I’ve been taken to task for not updating recently.

I plan to do so soon. But in the meantime, I should point out that I’ve been busy over at my other blog, recently renamed Projections. Visits and comments there are more than welcome. It now constitutes quite an archive of movies that deal with Latin America in some way. Suggestions for further viewings would be very welcome.

And I’d be particularly interested in any thoughts or responses to my essay on the idea of cinema.


A pointer to a new(ish) blog: Left Turns? Progressive Parties, Insurgent Movements, and Alternative Policies in Latin America. It’s an investigation into the so-called “turn to the Left” in Latin America, from Chávez in 1998 and on through Kirchner in Argentina or Bachelet in Chile to, most recently, Lula’s re-election in Brazil and the prospect Ortega might return to the presidency in Nicaragua.

The blog is one element in a broader project, with which I’m involved in collaboration with (among others) Max Cameron, Eric Hershberg, and Andy Hira. For more on that project, see our conference proposal.

As is probably too obvious, I’m more or less responsible for the “insurgent movements” element. I had to sneak “insurgency” in somehow. Here’s how we describe that section:

From Venezuela’s Caracazo of 1989 to Mexico’s Zapatista campaign from 1994, and from the Argentine protests of December 2001 to the Bolivian protests that came to a head in October 2004, a multitude of new movements have emerged, often marginal or even actively opposed to traditional organizations such as unions or NGOs. Some of these spectacular displays of popular protest quickly disappeared. Others created the conditions for the electoral successes of a new breed of leaders. Each has often appeared spontaneous and surprising, generating new strategies of protest and grassroots self-organization or appropriating old tactics in new ways. We will ask how far left-leaning governments are expressions of such social insurgencies, whether they translate movement demands and desires into action, or whether rather they function as reactive pressure valves: venting steam, but little else. In other words, as well as examining the differences between left parties and movements across national and cultural borders, it is also necessary to examine the tensions between social movements and the electoral campaigns that claim to be their vehicles.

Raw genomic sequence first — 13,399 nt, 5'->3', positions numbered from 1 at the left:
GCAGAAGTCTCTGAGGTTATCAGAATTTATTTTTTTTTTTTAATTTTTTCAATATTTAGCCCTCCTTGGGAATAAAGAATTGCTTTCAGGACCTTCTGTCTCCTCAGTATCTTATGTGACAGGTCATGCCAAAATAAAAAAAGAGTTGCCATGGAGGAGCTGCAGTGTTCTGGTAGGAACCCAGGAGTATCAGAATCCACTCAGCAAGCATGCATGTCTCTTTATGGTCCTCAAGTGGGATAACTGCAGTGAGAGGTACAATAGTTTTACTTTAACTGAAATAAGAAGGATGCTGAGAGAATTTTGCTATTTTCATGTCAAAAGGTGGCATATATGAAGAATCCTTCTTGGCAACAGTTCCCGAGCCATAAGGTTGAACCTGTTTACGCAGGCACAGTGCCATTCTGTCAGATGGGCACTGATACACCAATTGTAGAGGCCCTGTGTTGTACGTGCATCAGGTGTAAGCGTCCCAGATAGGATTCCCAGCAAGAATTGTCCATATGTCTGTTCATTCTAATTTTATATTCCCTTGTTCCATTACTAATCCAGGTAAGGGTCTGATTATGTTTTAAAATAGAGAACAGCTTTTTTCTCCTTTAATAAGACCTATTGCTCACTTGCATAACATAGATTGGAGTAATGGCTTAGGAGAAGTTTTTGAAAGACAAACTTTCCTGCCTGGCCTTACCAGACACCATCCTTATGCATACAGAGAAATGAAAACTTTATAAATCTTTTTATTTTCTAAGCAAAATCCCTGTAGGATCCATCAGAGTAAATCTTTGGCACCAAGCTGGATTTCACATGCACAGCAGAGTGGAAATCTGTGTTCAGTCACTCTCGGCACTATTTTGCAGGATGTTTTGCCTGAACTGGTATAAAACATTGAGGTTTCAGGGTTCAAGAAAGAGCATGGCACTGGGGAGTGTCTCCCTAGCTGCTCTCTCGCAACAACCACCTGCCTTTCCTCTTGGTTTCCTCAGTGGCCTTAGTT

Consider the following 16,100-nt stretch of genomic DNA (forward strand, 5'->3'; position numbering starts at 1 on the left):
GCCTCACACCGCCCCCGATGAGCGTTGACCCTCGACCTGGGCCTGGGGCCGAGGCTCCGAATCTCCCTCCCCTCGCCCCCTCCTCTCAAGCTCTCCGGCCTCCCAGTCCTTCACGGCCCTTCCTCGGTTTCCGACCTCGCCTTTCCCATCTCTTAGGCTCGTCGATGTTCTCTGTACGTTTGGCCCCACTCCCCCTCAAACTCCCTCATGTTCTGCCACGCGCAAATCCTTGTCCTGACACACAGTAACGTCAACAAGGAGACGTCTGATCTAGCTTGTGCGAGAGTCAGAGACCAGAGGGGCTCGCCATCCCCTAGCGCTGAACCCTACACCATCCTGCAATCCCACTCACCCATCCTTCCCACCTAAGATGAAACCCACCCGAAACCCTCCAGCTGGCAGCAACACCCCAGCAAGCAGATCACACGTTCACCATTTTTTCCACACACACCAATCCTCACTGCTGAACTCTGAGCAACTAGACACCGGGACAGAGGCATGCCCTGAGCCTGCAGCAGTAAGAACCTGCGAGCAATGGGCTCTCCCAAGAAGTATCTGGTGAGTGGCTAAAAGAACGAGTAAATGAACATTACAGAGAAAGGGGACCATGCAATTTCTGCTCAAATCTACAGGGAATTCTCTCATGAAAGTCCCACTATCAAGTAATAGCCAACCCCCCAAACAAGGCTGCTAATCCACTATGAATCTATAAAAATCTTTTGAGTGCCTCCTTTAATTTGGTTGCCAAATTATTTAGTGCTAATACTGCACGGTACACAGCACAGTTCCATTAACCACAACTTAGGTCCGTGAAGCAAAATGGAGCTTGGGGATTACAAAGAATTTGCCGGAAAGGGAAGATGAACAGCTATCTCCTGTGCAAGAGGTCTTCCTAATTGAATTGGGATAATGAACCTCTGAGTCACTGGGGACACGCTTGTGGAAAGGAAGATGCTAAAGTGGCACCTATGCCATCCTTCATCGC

The “multitude” is also smuggled in there; again perhaps too obviously, I’m interested in seeing how much this so-called “left turn” fits with the framework that poses constituent against constituted power.

More is to come, including some cross-posted entries from here to there and vice versa.


birthday cakeToday this blog is a year old.

Over the past twelve months, there have been 217 posts, including two fine guest posts, courtesy of Jeremy Lane.

Posthegemony has received more than 25,000 visits, which over the past few months has meant around 100 a day, with visitors from Argentina to Zambia, and many places in between.

(And I know there are plenty of more frequented blogs around; but surprisingly Technorati suggests that not only should this be your first port of call for all things Deleuze, Bourdieu, and Negri, as well as affect, habit, and multitude, plus of course both hegemony and posthegemony; it’s also the number one place for cultural theory and social theory and a remarkably good resource for cultural studies and Latin America. For what that’s worth.)

Many thanks to everyone who has stopped by, and especially to those who have commented, offered encouragement, and generated a series of interesting and productive conversations.

Ycuá Bolaños

Posting is hereby resumed…

One of the most interesting (and also moving) experiences of the past two weeks was to visit the site of the Ycuá Bolaños tragedy in Asunción.